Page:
Vincent Van Gogh's famous "Starry Night" painting rendered in low poly style.

TV technology moves quickly, so you may find yourself with an extra TV set without a real purpose. This is a very first-world problem, but instead of selling off the old set, why not turn it into permanent art?

A Tale of Too Many TVs?

With so many improvements happening in quick succession, there’s a good chance you’ve been tempted to upgrade your early-generation 4K TV to one of the new models sporting features like local dimming, Dolby Vision, QLED technology, or even an OLED panel.

These new TVs are far better for movies, games, and TV shows. They show better black levels, color, and motion. So no one can blame you for pulling the trigger on something more modern.

However, your old 4K (or even 1080p) TV is still likely great at showing off a static image. Issues such as motion clarity or dynamic brightness don’t factor into what’s essentially a slideshow. So instead of trying to sell your old set for an amount that’s hardly worth the hassle, you can use it as a 21st-century decoration for your home.

It Can Really Tie the Room Together

Dedicated Art TV in Living Room
Sydney Butler / How-To Geek

Considering that even generic portraits can run into hundreds of dollars and that you already own the TV in question, it seems obvious that you can simply wall-mount the TV where a painting would usually go.

If your old TV also happens to be a smart TV, it can always double as a digital jukebox playing Spotify playlists or doing a great impression of the days when MTV still showed endless reels of music videos.

RELATED: How to Mount Your TV to the Wall

Curating Is Easy With Slideshows and Art Apps

Getting the TV in place is the easy part, but you still need content to display on it. There are many options here, especially if you want to manually collect the images that you’re going to display. You can follow our TV art display guide for advice on getting your Roku or Apple TV to play an image slideshow.

However, there are apps out there that can do it all for you. So you don’t need to curate content yourself if you don’t want to.

While perusing the Samsung app store, we found an app called ArtCast which seemed to fit the bill perfectly. It offers high-quality art with over 100,000 pieces in the library.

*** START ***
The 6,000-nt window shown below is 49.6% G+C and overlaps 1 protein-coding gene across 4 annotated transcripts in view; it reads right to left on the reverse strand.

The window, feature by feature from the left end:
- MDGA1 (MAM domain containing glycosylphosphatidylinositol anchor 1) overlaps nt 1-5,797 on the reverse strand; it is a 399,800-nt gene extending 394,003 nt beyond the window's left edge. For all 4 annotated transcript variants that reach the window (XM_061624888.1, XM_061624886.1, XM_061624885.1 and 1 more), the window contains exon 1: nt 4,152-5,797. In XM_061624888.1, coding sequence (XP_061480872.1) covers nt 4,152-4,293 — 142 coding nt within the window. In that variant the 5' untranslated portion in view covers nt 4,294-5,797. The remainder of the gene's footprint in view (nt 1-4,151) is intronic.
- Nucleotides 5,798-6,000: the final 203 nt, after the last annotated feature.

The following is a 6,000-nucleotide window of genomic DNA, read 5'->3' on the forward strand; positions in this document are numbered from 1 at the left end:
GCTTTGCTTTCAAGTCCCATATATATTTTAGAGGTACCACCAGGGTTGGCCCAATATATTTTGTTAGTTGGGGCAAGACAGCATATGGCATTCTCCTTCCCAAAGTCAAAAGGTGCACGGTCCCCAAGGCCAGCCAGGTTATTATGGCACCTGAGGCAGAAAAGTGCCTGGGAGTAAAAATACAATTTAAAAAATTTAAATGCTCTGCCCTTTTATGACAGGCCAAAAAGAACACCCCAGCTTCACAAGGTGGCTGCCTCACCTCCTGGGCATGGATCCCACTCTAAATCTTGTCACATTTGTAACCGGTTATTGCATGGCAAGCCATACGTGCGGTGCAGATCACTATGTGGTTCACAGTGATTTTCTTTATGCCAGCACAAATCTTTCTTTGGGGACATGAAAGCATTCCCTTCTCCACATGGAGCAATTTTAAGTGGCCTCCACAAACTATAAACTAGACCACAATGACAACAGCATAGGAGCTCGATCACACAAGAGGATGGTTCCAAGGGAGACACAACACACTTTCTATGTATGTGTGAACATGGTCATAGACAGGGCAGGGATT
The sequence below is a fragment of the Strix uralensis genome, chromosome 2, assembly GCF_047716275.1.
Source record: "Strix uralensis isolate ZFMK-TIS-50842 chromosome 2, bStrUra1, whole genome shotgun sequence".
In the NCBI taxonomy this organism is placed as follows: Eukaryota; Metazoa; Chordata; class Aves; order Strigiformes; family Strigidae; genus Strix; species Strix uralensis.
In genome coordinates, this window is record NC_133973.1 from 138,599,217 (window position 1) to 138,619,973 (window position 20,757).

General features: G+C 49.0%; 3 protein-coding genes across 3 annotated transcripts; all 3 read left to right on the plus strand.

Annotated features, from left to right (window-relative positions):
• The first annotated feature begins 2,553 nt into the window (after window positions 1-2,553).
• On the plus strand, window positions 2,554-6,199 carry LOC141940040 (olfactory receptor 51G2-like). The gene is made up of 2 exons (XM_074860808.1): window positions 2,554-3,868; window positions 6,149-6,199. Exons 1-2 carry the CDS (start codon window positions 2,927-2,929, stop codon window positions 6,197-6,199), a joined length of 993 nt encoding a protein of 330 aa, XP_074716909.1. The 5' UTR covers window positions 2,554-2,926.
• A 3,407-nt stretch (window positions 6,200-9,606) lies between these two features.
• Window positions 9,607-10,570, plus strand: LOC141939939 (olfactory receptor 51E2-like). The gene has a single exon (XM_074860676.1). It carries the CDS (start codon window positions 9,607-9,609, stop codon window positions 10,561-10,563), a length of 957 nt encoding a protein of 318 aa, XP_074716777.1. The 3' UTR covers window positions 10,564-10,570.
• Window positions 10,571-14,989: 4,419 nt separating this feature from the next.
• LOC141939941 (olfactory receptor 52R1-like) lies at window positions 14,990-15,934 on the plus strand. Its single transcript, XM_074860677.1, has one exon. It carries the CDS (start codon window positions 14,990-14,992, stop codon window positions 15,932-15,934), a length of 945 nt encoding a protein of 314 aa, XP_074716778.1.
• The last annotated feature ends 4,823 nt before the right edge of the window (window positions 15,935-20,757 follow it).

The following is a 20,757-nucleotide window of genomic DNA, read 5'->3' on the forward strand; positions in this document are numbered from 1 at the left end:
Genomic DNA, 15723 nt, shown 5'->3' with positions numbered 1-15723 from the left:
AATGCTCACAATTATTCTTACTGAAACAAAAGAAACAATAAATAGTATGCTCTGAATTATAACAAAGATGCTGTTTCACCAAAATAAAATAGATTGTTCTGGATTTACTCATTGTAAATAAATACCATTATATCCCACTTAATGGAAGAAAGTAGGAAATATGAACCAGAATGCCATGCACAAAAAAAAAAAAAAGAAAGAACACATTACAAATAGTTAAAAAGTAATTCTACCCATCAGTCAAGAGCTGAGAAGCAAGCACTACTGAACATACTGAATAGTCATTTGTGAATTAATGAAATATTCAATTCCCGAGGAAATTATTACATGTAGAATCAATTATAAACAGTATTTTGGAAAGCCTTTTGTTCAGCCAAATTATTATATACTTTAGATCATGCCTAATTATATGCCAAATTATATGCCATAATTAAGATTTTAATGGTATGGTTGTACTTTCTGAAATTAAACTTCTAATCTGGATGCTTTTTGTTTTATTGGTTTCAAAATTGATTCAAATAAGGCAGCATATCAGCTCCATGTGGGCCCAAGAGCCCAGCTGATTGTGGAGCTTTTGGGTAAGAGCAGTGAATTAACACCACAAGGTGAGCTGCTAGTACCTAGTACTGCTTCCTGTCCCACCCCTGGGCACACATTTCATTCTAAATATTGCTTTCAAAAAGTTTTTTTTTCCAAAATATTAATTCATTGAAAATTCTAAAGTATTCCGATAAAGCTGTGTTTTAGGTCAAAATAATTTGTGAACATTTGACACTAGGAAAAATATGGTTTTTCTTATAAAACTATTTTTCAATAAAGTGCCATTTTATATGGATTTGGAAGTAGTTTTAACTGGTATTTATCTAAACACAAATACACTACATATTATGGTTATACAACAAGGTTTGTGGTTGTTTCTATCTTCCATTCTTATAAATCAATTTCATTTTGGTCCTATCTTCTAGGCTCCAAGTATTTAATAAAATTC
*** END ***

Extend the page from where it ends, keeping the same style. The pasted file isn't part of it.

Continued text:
Artcast App on Smart TV

There are curated galleries, and the developers are working to get all the pieces properly labeled with titles and years. If you don’t have a Samsung TV, the app is also available on Android TV, Apple TV, Roku, and Fire TV. You get a 7-day free trial and from there it’s $3 a month until you cancel.

Whenever you see a piece that really speaks to you, simply grab the remote and add it to your custom list of favorite art pieces. There are many themed galleries to choose from and even some video content!

A Great Use of Your Main TV, Too

Dedicating an extra television to being a digital art frame makes a lot of sense given that you have a dedicated space that needs a portrait. However, you don’t need an extra TV or a special dedicated space to turn your TV into art.

You can take your main television or any television you currently have and turn it into an art display while it’s not being used for anything else. Of course, you need to take power consumption and wear and tear into account, but for most people, these should not be significant issues. Modern TVs are surprisingly power-efficient and unless you’re going to display the same static painting for hours on end, there’s no real risk of image retention. So why not give your home a little extra class and add an endless gallery of the world’s best and most interesting art to it?

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Sydney Butler has over 20 years of experience as a freelance PC technician and system builder. He's worked for more than a decade in user education and spends his time explaining technology to professional, educational, and mainstream audiences. His interests include VR, PC, Mac, gaming, 3D printing, consumer electronics, the web, and privacy. He holds a Master of Arts degree in Research Psychology with a focus on Cyberpsychology in particular.
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